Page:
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Practicing Mindfulness Over Spring Break for Parents

By Parth Patel, Youth Mobile Crisis Coordinator

You’re at the start of another Spring Break! Your kids could be feeling a mixture of emotions right now from relief, to excitement, and maybe some boredom and worry. You, the parent, may be thinking “Break? What break…?” due to re-arranging schedules, pressure to entertain kids, worrying about older kids on trips, or planning a family trip that the children actually enjoy. This is truly a lot to manage! 

Let me share some tools and techniques that will hopefully keep you from exploding or spiraling.

When you’re starting to notice initial signs of overwhelm, I invite you to pause and take a moment to be mindful. Mindfulness simply means bringing your awareness to the present moment by noticing your thoughts, body sensations, emotions, and breath. Here are a few grounding techniques that are my go-tos when I’m feeling stuck in my head.

Clenching fists and release

Bring awareness to your hands and focus all of your anger and uncomfortable feelings to palms and fingers. Clench your hands into fists as tightly as you can for a few seconds, and then release. You can do this as many times as you’d like, and after each round I want you to notice how it feels to let go of some tension in your body. Sometimes instead of only tightening up my fists, I’ll tense up multiple areas of my body at the same time like my feet, shoulders, and face (when no one is watching of course- haha!).   

3-3-3-3 (Name Three Things)

Tune in to your senses of touch, sight, sound, and smell. Start by taking slow, mindful breaths that fill up your lungs. Continue taking these slow breaths while identifying three things you can see around you (for example: I currently see a half eaten donut, my phone, and a mug with green shamrocks on it). Next, continue with slow breathing while identifying three things you hear (example: I currently hear people talking, typing sounds, and my inhales). After this, notice three things that you physically feel (example: my shirt brushing against my stomach, feet pressing against the floor, my bottom on the chair). To end, notice three things you can smell (example: I currently smell my spicy cologne, coffee smell, and honestly I can’t smell anything else and that’s okay). I like to end this activity by observing the first three thoughts that pop into my head.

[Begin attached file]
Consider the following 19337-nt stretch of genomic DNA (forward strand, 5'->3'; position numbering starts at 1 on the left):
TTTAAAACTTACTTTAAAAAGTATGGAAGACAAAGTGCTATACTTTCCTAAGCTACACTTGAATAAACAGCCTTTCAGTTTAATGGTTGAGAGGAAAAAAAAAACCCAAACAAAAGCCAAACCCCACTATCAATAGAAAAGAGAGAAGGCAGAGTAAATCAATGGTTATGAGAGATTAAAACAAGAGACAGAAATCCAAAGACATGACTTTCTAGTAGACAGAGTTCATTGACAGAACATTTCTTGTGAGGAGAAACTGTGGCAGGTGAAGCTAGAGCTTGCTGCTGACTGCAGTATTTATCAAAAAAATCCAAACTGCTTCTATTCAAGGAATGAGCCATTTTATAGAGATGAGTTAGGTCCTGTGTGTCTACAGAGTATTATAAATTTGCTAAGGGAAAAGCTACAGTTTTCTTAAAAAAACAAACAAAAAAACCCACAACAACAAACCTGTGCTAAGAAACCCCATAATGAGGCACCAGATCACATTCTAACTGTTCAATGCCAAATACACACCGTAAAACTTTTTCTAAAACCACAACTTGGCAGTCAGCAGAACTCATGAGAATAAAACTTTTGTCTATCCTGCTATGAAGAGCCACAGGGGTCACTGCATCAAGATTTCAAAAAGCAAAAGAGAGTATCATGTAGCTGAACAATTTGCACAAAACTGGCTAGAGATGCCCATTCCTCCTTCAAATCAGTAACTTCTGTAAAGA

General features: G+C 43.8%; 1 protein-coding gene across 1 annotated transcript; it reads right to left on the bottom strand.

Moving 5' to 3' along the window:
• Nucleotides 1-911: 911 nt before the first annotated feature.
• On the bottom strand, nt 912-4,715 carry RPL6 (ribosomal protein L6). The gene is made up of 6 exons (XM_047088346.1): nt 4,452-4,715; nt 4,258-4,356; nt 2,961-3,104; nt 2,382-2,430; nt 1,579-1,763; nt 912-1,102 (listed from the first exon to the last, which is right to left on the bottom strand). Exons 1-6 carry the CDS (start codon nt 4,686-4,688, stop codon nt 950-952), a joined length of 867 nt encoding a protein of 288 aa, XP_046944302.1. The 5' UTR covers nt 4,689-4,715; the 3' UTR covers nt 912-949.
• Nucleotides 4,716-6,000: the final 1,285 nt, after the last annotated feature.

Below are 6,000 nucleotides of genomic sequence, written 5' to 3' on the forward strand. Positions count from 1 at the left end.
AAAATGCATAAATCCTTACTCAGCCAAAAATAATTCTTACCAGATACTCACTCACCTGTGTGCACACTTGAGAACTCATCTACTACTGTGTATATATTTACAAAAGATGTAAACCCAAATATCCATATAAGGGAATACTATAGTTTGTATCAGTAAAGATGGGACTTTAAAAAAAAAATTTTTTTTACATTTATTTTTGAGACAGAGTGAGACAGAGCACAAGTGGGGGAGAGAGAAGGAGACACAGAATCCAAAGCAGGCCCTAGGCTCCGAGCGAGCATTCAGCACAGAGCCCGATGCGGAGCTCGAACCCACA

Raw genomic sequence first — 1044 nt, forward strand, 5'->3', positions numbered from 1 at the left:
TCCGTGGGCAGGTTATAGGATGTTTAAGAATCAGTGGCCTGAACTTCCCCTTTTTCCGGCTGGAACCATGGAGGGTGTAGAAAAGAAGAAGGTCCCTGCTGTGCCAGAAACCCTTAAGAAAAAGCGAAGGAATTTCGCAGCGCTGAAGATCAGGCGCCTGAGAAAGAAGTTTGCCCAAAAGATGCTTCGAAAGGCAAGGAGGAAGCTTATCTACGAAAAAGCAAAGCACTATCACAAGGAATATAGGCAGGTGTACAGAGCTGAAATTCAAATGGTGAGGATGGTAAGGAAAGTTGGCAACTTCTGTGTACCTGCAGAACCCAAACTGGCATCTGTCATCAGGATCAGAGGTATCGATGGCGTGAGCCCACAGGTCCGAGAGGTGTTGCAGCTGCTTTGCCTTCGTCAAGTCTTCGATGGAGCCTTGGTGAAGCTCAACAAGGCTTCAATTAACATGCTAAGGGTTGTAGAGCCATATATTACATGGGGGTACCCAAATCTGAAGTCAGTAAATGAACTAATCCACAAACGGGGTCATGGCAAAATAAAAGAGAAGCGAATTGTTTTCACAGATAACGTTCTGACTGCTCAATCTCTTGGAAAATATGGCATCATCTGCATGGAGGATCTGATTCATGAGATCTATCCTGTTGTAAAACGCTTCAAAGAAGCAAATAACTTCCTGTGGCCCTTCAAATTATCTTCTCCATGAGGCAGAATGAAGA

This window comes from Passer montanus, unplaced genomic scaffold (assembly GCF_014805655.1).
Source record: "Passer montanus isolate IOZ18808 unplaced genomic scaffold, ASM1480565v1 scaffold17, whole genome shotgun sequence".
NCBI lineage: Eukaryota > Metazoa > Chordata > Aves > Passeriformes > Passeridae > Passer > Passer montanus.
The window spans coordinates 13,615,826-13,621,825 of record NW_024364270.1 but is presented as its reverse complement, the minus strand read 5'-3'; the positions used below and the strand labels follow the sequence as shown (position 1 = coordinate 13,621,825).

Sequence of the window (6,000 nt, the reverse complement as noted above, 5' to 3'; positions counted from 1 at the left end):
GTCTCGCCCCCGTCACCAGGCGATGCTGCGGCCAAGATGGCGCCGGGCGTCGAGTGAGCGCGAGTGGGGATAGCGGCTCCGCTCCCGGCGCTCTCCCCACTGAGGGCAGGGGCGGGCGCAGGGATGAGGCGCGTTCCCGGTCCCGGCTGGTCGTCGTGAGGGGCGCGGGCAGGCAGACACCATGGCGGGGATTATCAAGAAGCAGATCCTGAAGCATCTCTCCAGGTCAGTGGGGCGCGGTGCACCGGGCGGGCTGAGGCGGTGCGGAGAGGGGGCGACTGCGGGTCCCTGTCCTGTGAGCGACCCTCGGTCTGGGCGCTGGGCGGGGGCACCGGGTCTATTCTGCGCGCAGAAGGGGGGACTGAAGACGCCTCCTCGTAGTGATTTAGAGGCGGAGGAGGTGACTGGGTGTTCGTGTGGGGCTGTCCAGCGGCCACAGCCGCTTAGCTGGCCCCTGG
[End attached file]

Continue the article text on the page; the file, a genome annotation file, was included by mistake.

Visualization Exercise     

  1. Imagine yourself picking up all of your unhelpful thoughts and feelings and then placing these inside of a drawer or box. Give yourself permission to tend to these thoughts and feelings later, they are not serving you right now. You are mentally “filing” them away.  How does this feel?     
  2. Close your eyes and picture yourself in a beautiful, serene location like the mountains, beach, favorite park, or favorite room at home. What do you see and hear?  What’s the temperature like? What changes are you noticing in your body as you explore this place? When your environment is chaotic, remember that you have the option to visually transport to anywhere in the world.

Remember that if these activities are not helpful for you, that’s okay!  Give yourself credit for trying something new. I hope you can carve out some time for yourselves to recharge and restore this Spring Break.